Stat of the Week: 14.3 Percent
Richard Persichetti Dec. 2, 2015, 11:29 a.m.
As the International Council of Shopping Centers (ICSC) National Deal Making Conference kicks off next week in New York, it is important to touch on some of the expensive highlights of the retail real estate market. New York City tourism is at an all-time high with 56.5 million visitors and visitor spending was up $2.2 billion dollars in 2014 with $41 billion dollars spent.
In the 11 retail submarkets tracked by Cushman & Wakefield, eight submarkets had a year-over-year rental rate growth through the third quarter. Of these eight submarkets, four of them had double-digit rent growth—averaging 13.2 percent—as asking rents reached historical highs. The Fifth Avenue submarket between 49th and 60th streets still holds the global title of the most expensive retail submarket with an average rent of just over $3,000 per square foot. Despite these high rents, this submarket only ranks fifth on the list for year-over-year asking rent increases, with an 8.1 percent jump to $3,080 per square foot.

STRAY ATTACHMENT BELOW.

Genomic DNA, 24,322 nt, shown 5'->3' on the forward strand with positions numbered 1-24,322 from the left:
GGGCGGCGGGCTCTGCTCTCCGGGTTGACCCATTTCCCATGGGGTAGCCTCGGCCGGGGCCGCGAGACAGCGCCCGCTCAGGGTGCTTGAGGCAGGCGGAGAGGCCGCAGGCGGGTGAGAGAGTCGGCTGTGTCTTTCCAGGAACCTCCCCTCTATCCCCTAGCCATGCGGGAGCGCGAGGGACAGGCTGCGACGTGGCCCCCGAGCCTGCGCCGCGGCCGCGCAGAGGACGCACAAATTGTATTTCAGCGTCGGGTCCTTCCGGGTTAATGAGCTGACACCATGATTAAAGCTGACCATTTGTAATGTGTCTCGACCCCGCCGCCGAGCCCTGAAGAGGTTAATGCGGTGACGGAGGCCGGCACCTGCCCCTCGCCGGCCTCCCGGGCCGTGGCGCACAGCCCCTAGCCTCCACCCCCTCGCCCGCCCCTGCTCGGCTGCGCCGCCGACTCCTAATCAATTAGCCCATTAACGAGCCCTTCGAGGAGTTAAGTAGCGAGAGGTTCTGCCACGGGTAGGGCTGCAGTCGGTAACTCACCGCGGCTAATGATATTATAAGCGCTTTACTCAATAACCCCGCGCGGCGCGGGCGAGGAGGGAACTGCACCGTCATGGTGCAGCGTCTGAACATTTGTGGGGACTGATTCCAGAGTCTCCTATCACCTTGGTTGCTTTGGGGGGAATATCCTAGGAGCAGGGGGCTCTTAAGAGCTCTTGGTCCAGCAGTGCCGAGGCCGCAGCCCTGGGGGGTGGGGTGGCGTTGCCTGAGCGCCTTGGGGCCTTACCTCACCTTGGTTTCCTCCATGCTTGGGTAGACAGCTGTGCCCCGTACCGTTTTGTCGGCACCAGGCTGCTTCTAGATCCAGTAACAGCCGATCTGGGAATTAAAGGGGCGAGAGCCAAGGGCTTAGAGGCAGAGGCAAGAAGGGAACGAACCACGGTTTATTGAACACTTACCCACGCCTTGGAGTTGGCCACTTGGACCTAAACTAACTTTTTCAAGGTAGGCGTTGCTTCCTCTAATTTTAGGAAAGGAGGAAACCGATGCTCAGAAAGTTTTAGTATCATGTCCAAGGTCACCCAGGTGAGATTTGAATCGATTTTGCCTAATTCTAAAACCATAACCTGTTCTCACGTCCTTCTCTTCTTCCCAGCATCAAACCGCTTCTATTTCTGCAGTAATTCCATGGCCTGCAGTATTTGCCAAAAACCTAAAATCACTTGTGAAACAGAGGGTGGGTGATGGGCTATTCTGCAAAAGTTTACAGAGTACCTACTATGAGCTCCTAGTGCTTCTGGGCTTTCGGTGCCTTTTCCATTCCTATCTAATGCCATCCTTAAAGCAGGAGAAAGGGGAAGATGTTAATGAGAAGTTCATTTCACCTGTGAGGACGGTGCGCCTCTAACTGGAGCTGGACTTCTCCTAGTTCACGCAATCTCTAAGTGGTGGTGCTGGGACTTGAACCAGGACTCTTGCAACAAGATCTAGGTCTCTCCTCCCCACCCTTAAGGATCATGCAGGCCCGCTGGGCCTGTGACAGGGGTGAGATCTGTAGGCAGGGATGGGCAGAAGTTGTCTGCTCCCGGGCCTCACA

The fourth ranked submarket is Meatpacking, where asking rents grew 12.2 percent to $377 per square foot. This average appears to be a bargain given that asking rents are the second lowest in the 11 retail submarkets with Third Avenue being the least expensive.
The Flatiron retail submarket came in at number three with a 12.4 percent asking rental annual growth rate reaching $454 per square foot. Soho has the second highest rental increase at 13.8 percent, with average asking rents at $535 per square foot. Rental appreciation and recent demand for these two submarkets is due to the live, work, play aspect, as it is predominantly driven by the TAMI (technology, advertising, media, and information services) sector.
The number one-ranked retail submarket is along Fifth Avenue between 42nd and 49th streets, as average asking rents have reached $1,244 per square foot, a 14.3 percent increase within the past year. The major jump in asking rents can be attributed to demand from retailers getting priced out of upper Fifth Avenue.